Nothing on TV has made me laugh louder or longer during the past three years than New Girl; no ensemble radiated such electricity and appeal. So it pains me to report that a show that prided itself on going all out appears to have gone over a cliff.
When New Girl pushed Jess and Nick together midway through its second season, I thought it was premature but logical. No show is guaranteed a long run these days; there’s no bigger TV “don’t” than leaving a promising story on the to-do list. And, for a time, the loopy mania that fueled the pairing infected the show as well. (I’ll never hear the phrase “quick-hardening caulk” the same way again.) But just as Nick Miller’s lack of long-term planning sank his romance with the type-A — the a stands for adorkable! — Jess, so, too, did New Girl’s impetuousness quickly backfire. The intramural romance gobbled up all the oxygen and suffocated any potential for growth. Worse, it futzed with New Girl’s most valuable and fragile asset: its chemistry. At a time when it ought to be bubbling, New Girl was instead fizzling — the re-addition of Coach was another subtraction by addition. I love Damon Wayans Jr., but I’m not sure I love him here; his presence reduced screen time for the still-solid Schmidt and helped turn Winston, a character perpetually in search of a character, from fringe-lurking weirdo to full-on lunatic.
Season 4 appears headed for an unambiguous reboot, with Nick and Jess restored to flirty friends and Schmidt once again on the hunt for Cece. Despite the undimmed brightness of the cast, I fear for the future. The only thing harder than catching the spark that ignited the first season will be catching it for a second time.
When people ask me what I’m enjoying on television these days, I could carry on about the beat poetry of Mad Men, the vicious imagination of Game of Thrones, or the laser-guided heart-missile that is The Americans. But mostly what I tell them is the truth: Veep. I love Veep.
It feels distinctly wrong to be so plainspoken about a show that routinely does things to language that are usually restricted to the bedrooms of consenting adults. But I can’t help it. In its third season, Veep has elevated itself from an elegantly choreographed dance to pure ballet. The peerless Julia Louis-Dreyfus is matched, swear for swear, by the best supporting cast on TV: Gary Cole and Kevin Dunn can do things with a single line most comedic actors can’t manage with a monologue; Tony Hale can do the same thing without saying anything at all. As Louis-Dreyfus’s Selina Meyer has aimed her stilettos at the Oval Office, the show has become the sort of farce that feels sculpted, not written, as if pitch-perfect plots about Detroit gun shows and freezer bags full of human sperm were preserved in blocks of marble, just waiting to be revealed. No matter how much I marvel at what creator Armando Iannucci and his team are accomplishing here, one central mystery remains — one more perplexing than the continued employment of Timothy Simons’s unctuous Sasquatch Jonah: How can a show that delights in pointing out the emptiness of our politics leave one feeling so satisfied and full?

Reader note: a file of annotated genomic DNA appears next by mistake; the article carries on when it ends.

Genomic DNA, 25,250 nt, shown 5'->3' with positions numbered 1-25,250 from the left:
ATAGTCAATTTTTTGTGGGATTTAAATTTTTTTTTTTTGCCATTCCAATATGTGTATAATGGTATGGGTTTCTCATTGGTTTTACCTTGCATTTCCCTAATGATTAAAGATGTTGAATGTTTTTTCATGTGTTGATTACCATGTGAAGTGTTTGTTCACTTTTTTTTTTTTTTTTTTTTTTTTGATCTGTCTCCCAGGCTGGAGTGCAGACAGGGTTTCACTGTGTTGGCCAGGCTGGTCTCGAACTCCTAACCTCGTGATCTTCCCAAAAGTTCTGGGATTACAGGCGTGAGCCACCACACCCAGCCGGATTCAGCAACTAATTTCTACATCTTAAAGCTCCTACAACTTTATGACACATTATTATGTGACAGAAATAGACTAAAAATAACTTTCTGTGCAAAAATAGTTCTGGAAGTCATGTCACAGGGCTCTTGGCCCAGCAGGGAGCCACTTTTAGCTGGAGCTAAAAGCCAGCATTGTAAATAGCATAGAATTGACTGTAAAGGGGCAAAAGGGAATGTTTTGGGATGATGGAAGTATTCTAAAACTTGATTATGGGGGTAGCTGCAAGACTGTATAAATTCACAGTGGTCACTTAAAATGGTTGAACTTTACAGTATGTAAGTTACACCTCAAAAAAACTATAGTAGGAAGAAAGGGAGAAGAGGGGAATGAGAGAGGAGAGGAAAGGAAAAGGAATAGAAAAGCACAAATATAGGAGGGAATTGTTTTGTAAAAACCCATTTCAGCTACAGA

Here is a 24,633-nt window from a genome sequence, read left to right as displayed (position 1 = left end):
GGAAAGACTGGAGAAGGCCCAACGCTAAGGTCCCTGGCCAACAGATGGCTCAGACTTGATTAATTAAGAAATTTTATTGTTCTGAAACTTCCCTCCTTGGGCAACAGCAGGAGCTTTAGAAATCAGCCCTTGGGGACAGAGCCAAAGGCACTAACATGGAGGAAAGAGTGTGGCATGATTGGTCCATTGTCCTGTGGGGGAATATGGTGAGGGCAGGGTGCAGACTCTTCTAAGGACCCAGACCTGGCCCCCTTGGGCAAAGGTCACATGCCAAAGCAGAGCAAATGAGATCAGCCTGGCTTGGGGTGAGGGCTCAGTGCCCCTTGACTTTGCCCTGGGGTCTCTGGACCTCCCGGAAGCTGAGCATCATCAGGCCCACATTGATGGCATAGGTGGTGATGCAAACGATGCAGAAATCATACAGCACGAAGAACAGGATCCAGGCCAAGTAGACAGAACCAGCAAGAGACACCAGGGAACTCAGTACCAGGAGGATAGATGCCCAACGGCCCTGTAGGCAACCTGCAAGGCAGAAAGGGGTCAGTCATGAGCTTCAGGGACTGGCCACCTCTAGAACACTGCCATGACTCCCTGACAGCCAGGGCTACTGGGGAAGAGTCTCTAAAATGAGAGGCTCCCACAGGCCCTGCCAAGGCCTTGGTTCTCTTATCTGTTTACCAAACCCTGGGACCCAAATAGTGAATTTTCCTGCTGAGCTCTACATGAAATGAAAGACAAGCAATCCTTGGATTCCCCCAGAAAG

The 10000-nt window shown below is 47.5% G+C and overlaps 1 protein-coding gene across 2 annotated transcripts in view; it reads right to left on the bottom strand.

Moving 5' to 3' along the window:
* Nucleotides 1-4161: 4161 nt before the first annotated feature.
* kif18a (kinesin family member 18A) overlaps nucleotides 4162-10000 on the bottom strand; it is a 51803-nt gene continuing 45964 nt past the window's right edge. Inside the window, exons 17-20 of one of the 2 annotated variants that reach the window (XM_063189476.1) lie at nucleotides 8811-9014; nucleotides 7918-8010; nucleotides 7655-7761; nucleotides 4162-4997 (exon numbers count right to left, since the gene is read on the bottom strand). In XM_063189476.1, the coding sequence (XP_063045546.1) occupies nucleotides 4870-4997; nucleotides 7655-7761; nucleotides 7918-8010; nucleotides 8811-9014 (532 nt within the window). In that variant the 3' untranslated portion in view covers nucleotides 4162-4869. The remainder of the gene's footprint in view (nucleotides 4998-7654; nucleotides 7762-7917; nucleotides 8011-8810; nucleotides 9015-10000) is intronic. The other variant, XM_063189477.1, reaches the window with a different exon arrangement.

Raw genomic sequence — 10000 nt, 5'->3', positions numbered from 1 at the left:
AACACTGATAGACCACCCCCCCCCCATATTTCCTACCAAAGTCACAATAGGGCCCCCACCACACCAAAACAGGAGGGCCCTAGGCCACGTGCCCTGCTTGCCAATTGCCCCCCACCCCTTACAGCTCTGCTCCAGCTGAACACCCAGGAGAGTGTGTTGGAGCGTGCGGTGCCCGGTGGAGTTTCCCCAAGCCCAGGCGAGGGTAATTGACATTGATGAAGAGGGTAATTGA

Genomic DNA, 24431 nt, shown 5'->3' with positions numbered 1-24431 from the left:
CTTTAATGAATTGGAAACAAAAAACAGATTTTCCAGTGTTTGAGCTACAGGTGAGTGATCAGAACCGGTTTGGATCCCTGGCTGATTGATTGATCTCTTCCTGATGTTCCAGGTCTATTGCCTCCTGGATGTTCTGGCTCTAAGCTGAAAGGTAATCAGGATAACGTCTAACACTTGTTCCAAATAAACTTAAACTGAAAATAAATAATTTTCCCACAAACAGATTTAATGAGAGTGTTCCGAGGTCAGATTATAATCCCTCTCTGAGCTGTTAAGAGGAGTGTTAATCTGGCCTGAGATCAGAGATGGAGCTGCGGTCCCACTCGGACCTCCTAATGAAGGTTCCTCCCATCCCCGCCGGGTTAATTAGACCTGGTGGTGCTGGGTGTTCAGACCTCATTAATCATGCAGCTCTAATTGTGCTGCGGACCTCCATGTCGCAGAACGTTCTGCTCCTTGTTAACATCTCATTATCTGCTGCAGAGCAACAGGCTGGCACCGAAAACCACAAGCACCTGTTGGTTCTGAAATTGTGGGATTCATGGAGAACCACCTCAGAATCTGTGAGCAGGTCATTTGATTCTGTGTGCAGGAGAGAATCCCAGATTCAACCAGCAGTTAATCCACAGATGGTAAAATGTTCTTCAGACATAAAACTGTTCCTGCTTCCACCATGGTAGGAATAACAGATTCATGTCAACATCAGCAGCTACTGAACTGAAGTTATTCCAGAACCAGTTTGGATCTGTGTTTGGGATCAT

Parks and Recreation
The three constants during Parks and Recreation’s sparkling, six-year run have been relentless positivity, relentless waffles, and a relentless commitment to change. This past season the biggest change was in quality. Though bookended by a near-perfect premiere and an equally good finale, the sixth season was uncharacteristically disappointing. It wasn’t bad, exactly. It was just tired. Even in a town as looped as Pawnee, there are a limited number of stories to tell. You can only beat a dead horse for so long — even if that horse happens to be Li’l Sebastian.
But I’m not ready to cast a recall vote just yet. Last week NBC announced that the upcoming seventh season of Parks would be the last, a decision met with near-universal happiness and relief. I’ve never doubted that showrunner Mike Schur would be able to bring his high-flying series in for a graceful landing — just think of how many times he’s already done it, only to be granted a surprise reprieve or renewal at the last possible second. But I’m even more excited to see what he comes up with now that Parks has reshuffled its status quo yet again — only this time in the most dramatic way possible. The three-year time jump at the end of the season finale was thrilling and bold. Though it robbed us of the chance to spend more time with civil servant Jon Hamm (and, more happily, it yadda-yadda’d Leslie’s pregnancy), it pushed the coziest show on television fully into the unknown. Is Leslie Knope still the same woman now that she’s gone national? Is Jerry Gergich the same man now that he goes by Terry? These are just some of the many fun questions to be addressed when the show returns in early 2015. It’s a relief to know that Parks will sprint all the way to the finish line. As a certain tiny pony might tell you — if tiny ponies could talk — there’ll be plenty of time to rest soon enough.